Harajuku (原宿)

One of the most interesting places in Tokyo is Harajuku (原宿), which refers to the area around Tokyo’s Harajuku subway station, one station north of Shibuya on the JR Yamanote Line. It is the center of Japan’s most extreme teenage cultures and fashion styles, but also offers shopping for grown-ups and some historic sights.

The focal point of Harajuku’s teenage culture is Takeshita Dori (Takeshita Street) and its side streets, which are lined by many trendy shops, fashion boutiques, used clothes stores, crepe stands and fast food outlets geared towards the fashion and trend conscious teens.  Large crowds on the weekends are typical as picture below (right).

Harajuku 4  Harajuku 3

On Sunday, many young people gather around Harajuku Station and engage in cosplay (“costume play”), dressed up in crazy costumes to resemble anime characters, punk musicians, etc.

Harajuku 7  Harajuku 8

Nearby is the Meiji Jingu Shrine (明治神宮) was built in commemoration of Emperor Meiji in 1920, is Tokyo’s grandest shrine. Like all of Japan’s major shrines, it’s large in scale but simple in structure, entered via a winding path and through a giant torii gate.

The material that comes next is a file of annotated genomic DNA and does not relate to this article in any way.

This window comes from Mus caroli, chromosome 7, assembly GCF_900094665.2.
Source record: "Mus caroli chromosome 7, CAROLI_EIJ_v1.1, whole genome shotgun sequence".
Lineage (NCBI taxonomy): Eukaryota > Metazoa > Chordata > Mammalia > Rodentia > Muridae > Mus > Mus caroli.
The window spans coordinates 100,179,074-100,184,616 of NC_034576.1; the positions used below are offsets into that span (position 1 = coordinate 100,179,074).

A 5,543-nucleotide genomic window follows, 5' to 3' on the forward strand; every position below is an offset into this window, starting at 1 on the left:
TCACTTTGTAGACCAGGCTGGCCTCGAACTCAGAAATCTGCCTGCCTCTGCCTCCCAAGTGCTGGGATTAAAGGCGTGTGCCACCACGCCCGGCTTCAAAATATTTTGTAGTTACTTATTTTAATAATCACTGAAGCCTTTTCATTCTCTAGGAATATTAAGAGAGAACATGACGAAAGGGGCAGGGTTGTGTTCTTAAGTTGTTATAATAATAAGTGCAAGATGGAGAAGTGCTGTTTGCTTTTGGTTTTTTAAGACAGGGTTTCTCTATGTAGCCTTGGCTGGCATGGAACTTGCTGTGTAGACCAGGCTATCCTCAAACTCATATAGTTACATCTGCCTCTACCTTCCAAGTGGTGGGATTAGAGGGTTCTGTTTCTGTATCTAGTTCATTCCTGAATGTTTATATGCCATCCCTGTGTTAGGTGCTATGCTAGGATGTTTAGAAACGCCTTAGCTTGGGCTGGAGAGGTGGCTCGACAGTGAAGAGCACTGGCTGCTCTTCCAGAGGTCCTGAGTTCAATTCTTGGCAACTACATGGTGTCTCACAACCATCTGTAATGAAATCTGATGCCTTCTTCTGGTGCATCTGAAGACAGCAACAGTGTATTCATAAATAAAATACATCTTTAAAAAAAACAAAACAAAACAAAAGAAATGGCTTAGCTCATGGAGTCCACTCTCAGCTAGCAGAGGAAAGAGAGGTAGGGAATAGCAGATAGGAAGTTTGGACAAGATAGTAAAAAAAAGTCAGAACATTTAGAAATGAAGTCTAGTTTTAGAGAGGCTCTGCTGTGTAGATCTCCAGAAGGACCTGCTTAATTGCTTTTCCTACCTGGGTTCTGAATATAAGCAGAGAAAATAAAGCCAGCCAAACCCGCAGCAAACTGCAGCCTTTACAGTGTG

Meiji Shrine 1  Meiji Shrine 2

Meiji Shrine 3

Also nearby is Yoyogi Park (代々木公園), one of the largest parks in Tokyo, featuring wide lawns, ponds and forested areas – a great place for jogging, picnicking and other outdoor activities.  The park is a popular hangout, also especially on Sundays, when it is used as a gathering place for people to play music, practice martial arts, etc.   One of the more popular groups is the rockability group of dancing Elvises as shown in the video below.

Harajuku 1  Harajuku 2

Speaking of rock, a rock event with many local street rock bands were playing in the area last fall as part of the Tsuyoshi Nagabuchi Arena Tour to be held in the National Yoyogi Stadium, which was built for the 1964 Tokyo Olympics.

Harajuku 5  Harajuku 6

Finally, Omotesandō (表参道) is known as an upscale shopping area featuring several international brand outlets, ranging from Louis Vuitton, Giorgio Armani and Gucci to the more affordable Gap, The Body Shop, Zara and others.  Sometimes referred to as “Tokyo’s Champs-Élysées”, its latest development is Omotesandō Hills, an ultra modern indoor shopping mall opened in 2006.

Omotesando 1  Omotesando 2

Omotesando 3

6 thoughts on “Harajuku (原宿)

  1. You should’ve seen 原宿 (Harajuku) in the early ’90s.
    On Sundays back then, the street near 代々木公園 (Yoyogi Park) would be closed to vehicles and many bands would set up along the entire length of the road and perform.

    (BTW, you’ve misspelled the title of this post. You transposed the “J” and “K in Harajuku. Just FYI.)

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